The premium savings can be used to pay the out of pocket costs each year.  How does this work?  Suppose our person has a good year health wise.  They go for an annual physical and they go to the doctor a couple of times.  Using the Bronze plan they would pay nothing for the physical exam and they would pay $60 for each doctor visit.  So they would pocket $3420 minus the $120 expense for a net saving of $3,300.  That would be excellent!

Yet what if they have significant medical event and subsequent health care costs?

This is where you need to understand the Stop-Loss provision.  The intent of this article is general advice.  For specific advice you need to contact your own advisors.  You should not make any decisions without their assistance.

My understanding of the Stop Loss provision is that once you’ve reached the dollar limit outlined in your policy coverage, your insurance company then picks up all cost, after that point and there may be exceptions so read your own policy for details!  For additional information visit: http://www.moneyrelationship.com/insurance/health-insurance-coinsurance-stop-loss-provisions/.

Back to our example the Stop-Loss for the Sharp Health Care plans are as follows: Bronze $6,250 and Platinum plan is $4,000.  The difference between the two is $2,250.  Let’s assume you had a catastrophic medical event that and an associated $200,000 bill medical bill.  What would happen?  Both policies would pay the entire bill less the Stop-Loss amount which you would have to pay.  In this case you would meet the out of pocket maximum in both policies.  In the Bronze plan you would’ve spent $6,250, with the Platinum plan $4,000.  The $2,250 higher cost from the Bronze plan would be offset by the premium savings of $3,420.  The net result was a saving of the difference or $1,170 savings.  A win-win!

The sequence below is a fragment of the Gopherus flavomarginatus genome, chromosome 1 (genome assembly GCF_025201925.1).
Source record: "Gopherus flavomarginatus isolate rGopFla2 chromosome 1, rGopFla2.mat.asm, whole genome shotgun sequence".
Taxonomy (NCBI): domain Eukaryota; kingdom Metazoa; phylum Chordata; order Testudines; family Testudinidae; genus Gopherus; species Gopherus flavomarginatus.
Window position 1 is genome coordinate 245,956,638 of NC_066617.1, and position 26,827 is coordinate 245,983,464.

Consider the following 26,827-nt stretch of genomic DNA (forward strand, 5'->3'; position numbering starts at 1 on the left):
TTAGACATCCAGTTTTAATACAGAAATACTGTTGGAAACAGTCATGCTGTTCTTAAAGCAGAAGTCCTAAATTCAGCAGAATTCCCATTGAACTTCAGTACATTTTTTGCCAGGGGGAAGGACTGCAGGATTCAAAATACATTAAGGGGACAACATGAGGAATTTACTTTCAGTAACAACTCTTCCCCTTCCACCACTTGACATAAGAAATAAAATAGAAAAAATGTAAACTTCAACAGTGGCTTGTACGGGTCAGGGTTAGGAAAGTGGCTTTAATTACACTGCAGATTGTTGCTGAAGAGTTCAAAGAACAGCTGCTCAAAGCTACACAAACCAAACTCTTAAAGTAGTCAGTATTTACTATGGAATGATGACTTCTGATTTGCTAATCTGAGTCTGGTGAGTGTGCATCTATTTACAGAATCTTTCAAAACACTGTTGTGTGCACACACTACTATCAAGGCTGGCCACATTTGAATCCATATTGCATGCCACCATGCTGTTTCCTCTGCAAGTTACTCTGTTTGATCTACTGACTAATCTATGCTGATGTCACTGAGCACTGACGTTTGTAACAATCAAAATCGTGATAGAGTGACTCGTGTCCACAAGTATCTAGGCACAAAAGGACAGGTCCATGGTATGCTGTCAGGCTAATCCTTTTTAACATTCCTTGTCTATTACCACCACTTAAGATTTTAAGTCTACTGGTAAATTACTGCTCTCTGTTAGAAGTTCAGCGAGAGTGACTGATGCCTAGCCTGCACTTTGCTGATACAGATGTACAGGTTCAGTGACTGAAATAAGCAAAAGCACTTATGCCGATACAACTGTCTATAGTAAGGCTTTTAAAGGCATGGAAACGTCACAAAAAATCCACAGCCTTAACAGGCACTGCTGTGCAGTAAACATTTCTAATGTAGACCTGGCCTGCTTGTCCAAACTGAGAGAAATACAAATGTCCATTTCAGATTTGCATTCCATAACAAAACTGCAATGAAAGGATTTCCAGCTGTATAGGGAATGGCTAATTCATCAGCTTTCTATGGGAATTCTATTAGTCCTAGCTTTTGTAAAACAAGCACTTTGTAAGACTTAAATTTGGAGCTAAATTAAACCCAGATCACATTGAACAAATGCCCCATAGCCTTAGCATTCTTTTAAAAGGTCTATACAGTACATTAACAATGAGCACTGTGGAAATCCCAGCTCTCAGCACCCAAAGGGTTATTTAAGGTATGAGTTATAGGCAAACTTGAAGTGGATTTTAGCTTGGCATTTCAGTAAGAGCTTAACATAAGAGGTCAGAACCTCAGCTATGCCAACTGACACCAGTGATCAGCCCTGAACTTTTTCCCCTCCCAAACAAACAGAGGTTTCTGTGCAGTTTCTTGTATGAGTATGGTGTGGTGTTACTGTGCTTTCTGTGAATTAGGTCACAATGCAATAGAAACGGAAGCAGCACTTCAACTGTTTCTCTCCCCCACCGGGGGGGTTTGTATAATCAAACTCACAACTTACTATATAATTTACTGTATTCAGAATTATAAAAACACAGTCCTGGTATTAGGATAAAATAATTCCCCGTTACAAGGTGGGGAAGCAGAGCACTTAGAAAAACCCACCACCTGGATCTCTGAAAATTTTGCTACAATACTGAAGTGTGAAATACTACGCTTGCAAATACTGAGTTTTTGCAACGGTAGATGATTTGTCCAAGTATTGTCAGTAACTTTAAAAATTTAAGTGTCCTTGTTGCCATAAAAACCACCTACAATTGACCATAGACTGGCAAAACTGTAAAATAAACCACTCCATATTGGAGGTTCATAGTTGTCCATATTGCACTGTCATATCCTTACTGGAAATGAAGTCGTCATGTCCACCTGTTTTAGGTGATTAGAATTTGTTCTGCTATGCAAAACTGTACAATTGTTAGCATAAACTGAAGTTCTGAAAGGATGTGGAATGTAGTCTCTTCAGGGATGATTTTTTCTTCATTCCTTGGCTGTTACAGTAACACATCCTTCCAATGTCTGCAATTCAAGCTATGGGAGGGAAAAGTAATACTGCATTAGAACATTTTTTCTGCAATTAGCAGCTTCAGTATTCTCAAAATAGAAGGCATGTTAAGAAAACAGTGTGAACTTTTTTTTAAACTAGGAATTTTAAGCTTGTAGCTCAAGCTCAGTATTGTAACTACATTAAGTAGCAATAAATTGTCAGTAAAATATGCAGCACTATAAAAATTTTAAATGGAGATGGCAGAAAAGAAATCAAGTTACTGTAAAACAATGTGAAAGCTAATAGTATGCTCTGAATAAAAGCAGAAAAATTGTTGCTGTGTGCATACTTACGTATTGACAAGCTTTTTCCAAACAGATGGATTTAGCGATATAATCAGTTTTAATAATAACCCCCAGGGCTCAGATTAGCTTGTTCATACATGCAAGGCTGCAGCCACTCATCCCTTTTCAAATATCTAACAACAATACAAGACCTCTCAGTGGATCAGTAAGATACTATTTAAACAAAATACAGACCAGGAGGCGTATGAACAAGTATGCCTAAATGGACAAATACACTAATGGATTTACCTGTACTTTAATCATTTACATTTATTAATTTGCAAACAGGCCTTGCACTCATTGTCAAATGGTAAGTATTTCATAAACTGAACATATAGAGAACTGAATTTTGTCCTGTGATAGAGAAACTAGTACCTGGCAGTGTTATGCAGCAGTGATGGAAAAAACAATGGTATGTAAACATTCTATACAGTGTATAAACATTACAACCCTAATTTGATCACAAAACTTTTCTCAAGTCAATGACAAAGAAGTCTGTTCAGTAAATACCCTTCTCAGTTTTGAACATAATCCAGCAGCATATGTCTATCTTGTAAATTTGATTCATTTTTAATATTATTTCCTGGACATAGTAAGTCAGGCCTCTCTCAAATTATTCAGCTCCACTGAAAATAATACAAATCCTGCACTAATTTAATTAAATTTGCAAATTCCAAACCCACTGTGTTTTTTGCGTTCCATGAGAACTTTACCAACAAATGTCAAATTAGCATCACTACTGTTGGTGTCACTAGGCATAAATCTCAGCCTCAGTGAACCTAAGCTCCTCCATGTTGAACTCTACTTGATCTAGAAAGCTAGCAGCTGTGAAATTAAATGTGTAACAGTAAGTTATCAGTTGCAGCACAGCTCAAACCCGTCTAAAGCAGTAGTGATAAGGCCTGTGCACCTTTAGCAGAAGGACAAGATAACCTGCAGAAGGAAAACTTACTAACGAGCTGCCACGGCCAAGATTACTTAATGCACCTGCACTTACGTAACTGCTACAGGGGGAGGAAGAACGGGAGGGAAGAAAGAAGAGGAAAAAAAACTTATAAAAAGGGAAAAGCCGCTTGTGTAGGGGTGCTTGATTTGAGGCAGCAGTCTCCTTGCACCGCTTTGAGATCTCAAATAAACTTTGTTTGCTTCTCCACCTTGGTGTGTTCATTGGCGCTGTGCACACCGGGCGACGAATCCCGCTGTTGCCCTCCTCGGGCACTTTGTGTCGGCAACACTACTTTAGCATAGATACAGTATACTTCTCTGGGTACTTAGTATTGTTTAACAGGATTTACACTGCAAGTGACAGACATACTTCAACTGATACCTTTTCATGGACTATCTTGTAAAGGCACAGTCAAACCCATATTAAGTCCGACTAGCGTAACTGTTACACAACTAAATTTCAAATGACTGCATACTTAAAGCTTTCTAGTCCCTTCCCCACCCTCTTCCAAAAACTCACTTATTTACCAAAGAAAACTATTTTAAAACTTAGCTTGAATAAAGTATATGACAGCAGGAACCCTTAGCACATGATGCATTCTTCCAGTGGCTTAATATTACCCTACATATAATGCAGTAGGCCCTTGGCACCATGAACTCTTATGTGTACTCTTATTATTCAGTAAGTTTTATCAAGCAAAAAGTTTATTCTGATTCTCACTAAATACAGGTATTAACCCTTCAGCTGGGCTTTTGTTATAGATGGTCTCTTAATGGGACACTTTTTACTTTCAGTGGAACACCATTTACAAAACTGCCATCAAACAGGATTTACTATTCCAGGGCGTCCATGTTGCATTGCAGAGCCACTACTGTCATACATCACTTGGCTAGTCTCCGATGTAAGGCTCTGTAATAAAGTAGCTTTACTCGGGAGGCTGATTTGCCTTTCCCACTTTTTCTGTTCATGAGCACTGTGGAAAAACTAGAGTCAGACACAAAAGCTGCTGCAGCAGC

In addition more savings are to be found by combining high deductible plans with a Health Savings Accounts (HSA).  If you are not familiar with an HSA it works similar to Individual Retirement Account (IRA) for more info visit http://www.investopedia.com/university/retirementplans/ira/.  You may be able to deduct the contribution from your income and thus reduce your taxes, for even more savings.  The money deposited into an HSA is available to pay most medical expenses.  Some accounts give you a check book and debit/credit card to make this process simple an example would be www.hsabank.com.  Individuals can contribute up to $3,350 dollars and families $6,650, for 2015.  For those over age 55 there is also a $1,000 catch up provision.  More information is available at: http://www.treasury.gov/resource-center/faqs/Taxes/Pages/Health-Savings-Accounts.aspx

In summary most health insurance plans today have modest stop loss amounts.  If you are in relatively good health and have some cash resources there are good opportunities to save significant sums of money.   Money saved and not used for health care expenses can be withdrawn like any IRA and used to enhance your retirement.

If you would like more information or would like to discuss your situation we encourage you to seek out a CFP® fee-only financial planner.  Such planners do not sell insurance and can be a good source of advice.